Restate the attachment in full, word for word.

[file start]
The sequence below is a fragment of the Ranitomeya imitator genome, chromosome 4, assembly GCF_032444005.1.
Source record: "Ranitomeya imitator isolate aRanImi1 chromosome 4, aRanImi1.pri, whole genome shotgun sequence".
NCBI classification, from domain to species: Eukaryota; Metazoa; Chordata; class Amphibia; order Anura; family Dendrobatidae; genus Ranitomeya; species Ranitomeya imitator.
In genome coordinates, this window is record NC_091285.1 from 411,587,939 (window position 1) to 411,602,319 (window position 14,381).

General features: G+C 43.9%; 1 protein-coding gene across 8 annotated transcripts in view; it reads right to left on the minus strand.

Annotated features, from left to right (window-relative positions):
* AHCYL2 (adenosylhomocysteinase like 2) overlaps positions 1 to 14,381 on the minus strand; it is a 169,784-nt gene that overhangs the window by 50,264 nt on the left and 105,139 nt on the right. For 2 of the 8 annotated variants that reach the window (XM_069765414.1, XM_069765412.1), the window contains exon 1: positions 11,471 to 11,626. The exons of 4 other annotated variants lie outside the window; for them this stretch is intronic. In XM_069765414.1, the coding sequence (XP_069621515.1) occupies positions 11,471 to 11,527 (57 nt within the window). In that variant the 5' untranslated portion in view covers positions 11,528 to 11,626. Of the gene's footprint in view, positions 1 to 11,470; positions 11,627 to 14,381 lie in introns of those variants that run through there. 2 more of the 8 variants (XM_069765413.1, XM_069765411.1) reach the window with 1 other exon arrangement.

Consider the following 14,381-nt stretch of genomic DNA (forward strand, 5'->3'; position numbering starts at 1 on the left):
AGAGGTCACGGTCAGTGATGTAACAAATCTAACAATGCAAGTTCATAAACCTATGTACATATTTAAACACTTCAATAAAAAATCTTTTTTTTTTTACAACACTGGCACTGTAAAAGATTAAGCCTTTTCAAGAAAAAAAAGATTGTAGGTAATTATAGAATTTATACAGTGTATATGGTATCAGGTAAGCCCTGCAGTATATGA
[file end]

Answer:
The sequence below is a fragment of the Ranitomeya imitator genome, chromosome 4, assembly GCF_032444005.1.
Source record: "Ranitomeya imitator isolate aRanImi1 chromosome 4, aRanImi1.pri, whole genome shotgun sequence".
NCBI classification, from domain to species: Eukaryota; Metazoa; Chordata; class Amphibia; order Anura; family Dendrobatidae; genus Ranitomeya; species Ranitomeya imitator.
In genome coordinates, this window is record NC_091285.1 from 411,587,939 (window position 1) to 411,602,319 (window position 14,381).

General features: G+C 43.9%; 1 protein-coding gene across 8 annotated transcripts in view; it reads right to left on the minus strand.

Annotated features, from left to right (window-relative positions):
* AHCYL2 (adenosylhomocysteinase like 2) overlaps positions 1 to 14,381 on the minus strand; it is a 169,784-nt gene that overhangs the window by 50,264 nt on the left and 105,139 nt on the right. For 2 of the 8 annotated variants that reach the window (XM_069765414.1, XM_069765412.1), the window contains exon 1: positions 11,471 to 11,626. The exons of 4 other annotated variants lie outside the window; for them this stretch is intronic. In XM_069765414.1, the coding sequence (XP_069621515.1) occupies positions 11,471 to 11,527 (57 nt within the window). In that variant the 5' untranslated portion in view covers positions 11,528 to 11,626. Of the gene's footprint in view, positions 1 to 11,470; positions 11,627 to 14,381 lie in introns of those variants that run through there. 2 more of the 8 variants (XM_069765413.1, XM_069765411.1) reach the window with 1 other exon arrangement.

Consider the following 14,381-nt stretch of genomic DNA (forward strand, 5'->3'; position numbering starts at 1 on the left):
AGAGGTCACGGTCAGTGATGTAACAAATCTAACAATGCAAGTTCATAAACCTATGTACATATTTAAACACTTCAATAAAAAATCTTTTTTTTTTTACAACACTGGCACTGTAAAAGATTAAGCCTTTTCAAGAAAAAAAAGATTGTAGGTAATTATAGAATTTATACAGTGTATATGGTATCAGGTAAGCCCTGCAGTATATGA